By Francesca Merlo
Addressing members of the Congregation of the Holy Spirit under the protection of the Immaculate Heart of Mary, also known as Spiritans, Pope Francis described their charism like the hand of God, who “caresses the people, caresses each one of you: the tender God who always caresses.”
The Holy Father emphasised, in particular, some of the fundamental values of the religious order’s charism: “courage, openness and abandonment to the action of the Spirit so that He might do a new thing.”
The audience took place to mark the 175th anniversary of the re-foundation of the Congregation of the Holy Spirit, which joined the original order with the Society of the Sacred Heart of Mary, in 1848.
Pope Francis went on to note that these values were already evident in the story of the order’s first foundation. The Spiritan’s founder, then a young deacon, along with twelve seminary companions, driven by the Spirit, courageously embarked on an unexpected adventure.
Fr. Claude-François Poullart des Places “renounced the prospect of a tranquil future – he could have been merely a good priest from a wealthy family – for a mission yet to be discovered, exposing himself to sacrifices, misunderstandings and opposition, with a very fragile health that led him to an early death, before he could fully see his dream crowned,” explained the Pope.
Pope Francis noted that through many unforeseen events, docility to the action of the Spirit transformed his life into a series of “courageous assents, through which God started something new in him, and through him in others as well.”
The Pope spoke then about the second foundation of the congregation, in 1848. He said the Holy Spirit “asked the community to share all the fruits of its past in a new scenario.”
This was a time, he said, of joining with new companions: those of the Society of the Sacred Heart of Mary, who were also missionaries but who had a different history.
“To do this,” said the Pope, “it was certainly necessary to overcome fears and jealousies, and the brothers of the two families accept the challenge, joining forces and sharing what they had for a new beginning.”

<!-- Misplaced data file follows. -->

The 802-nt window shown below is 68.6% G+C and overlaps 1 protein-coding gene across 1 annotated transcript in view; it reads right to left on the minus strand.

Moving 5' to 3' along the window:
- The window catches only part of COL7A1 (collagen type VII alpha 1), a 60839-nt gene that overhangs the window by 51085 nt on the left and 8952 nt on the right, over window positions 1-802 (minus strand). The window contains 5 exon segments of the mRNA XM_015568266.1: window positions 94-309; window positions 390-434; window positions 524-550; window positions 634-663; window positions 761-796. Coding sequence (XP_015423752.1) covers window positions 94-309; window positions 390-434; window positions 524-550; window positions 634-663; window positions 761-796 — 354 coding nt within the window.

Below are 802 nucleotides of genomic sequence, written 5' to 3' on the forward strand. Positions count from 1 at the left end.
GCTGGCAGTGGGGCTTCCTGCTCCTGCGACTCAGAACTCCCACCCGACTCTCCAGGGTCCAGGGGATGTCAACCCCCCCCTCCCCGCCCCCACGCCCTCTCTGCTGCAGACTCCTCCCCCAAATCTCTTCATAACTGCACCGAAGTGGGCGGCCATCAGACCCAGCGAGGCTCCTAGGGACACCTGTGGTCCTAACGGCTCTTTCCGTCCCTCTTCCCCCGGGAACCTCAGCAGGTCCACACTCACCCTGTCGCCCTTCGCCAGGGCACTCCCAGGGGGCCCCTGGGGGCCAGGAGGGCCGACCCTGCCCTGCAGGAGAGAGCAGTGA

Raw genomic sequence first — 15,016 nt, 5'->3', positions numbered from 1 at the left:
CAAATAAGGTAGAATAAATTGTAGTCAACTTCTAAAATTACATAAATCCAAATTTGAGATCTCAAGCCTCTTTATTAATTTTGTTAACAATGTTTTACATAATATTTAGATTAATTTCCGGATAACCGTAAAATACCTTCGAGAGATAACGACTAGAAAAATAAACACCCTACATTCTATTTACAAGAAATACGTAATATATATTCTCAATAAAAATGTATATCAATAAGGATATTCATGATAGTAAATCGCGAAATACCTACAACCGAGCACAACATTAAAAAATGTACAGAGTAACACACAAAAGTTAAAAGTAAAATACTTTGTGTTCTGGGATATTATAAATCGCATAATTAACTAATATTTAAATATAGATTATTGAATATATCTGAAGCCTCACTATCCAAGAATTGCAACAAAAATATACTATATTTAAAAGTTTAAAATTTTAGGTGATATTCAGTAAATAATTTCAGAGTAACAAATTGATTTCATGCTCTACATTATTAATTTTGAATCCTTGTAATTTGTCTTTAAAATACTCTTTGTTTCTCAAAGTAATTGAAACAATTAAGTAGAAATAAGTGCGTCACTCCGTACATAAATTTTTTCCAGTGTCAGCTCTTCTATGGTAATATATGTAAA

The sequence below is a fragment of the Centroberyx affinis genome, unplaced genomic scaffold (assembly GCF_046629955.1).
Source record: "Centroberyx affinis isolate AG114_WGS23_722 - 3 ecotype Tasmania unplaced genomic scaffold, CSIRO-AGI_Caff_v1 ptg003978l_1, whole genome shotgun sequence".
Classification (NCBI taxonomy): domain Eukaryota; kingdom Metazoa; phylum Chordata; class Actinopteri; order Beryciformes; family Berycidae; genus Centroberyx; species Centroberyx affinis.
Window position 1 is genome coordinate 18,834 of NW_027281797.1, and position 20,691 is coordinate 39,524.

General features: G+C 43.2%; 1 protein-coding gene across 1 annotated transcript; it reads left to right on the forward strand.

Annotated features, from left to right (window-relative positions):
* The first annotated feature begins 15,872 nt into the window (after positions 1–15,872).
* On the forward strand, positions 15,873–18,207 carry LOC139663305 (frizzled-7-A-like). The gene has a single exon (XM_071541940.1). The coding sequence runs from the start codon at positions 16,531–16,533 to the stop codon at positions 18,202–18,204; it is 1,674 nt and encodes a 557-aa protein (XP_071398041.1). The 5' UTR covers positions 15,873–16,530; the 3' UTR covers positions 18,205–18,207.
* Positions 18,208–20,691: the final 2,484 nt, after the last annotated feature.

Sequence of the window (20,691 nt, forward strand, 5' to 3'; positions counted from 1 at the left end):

Faithful to their origins
Pope Francis stressed that with this rich history, spread over more 175 years, today, “we see that Providence has rewarded their generous and courageous docility to the Spirit: you are present in sixty countries on five continents, with some 2,600 religious and the involvement of many lay people.”
The order has grown, the Pope noted, because its members have always stayed faithful to the spirit of their origins: “evangelising the poor, accepting missions where no one else wants to go, favouring service to the most abandoned, respecting peoples and cultures, forming local clergy and laity for integral human development, all in fraternity and simplicity of life and in assiduity of prayer.”
“Your charism, open and respectful, is particularly precious today,” he said, “in a world where the challenge of interculturality and inclusion is alive and urgent, within the Church and outside it.”
Bringing his address to a close, Pope Francis urged each person present not to give up their courage and inner freedom, but rather to cultivate it and make it a feature of their apostolate.
“This”, the Pope concluded, “was the great intuition of your founders and the beautiful testimony of so many brothers and sisters who have gone before you. And this is also the wish and the invitation I address to you today.”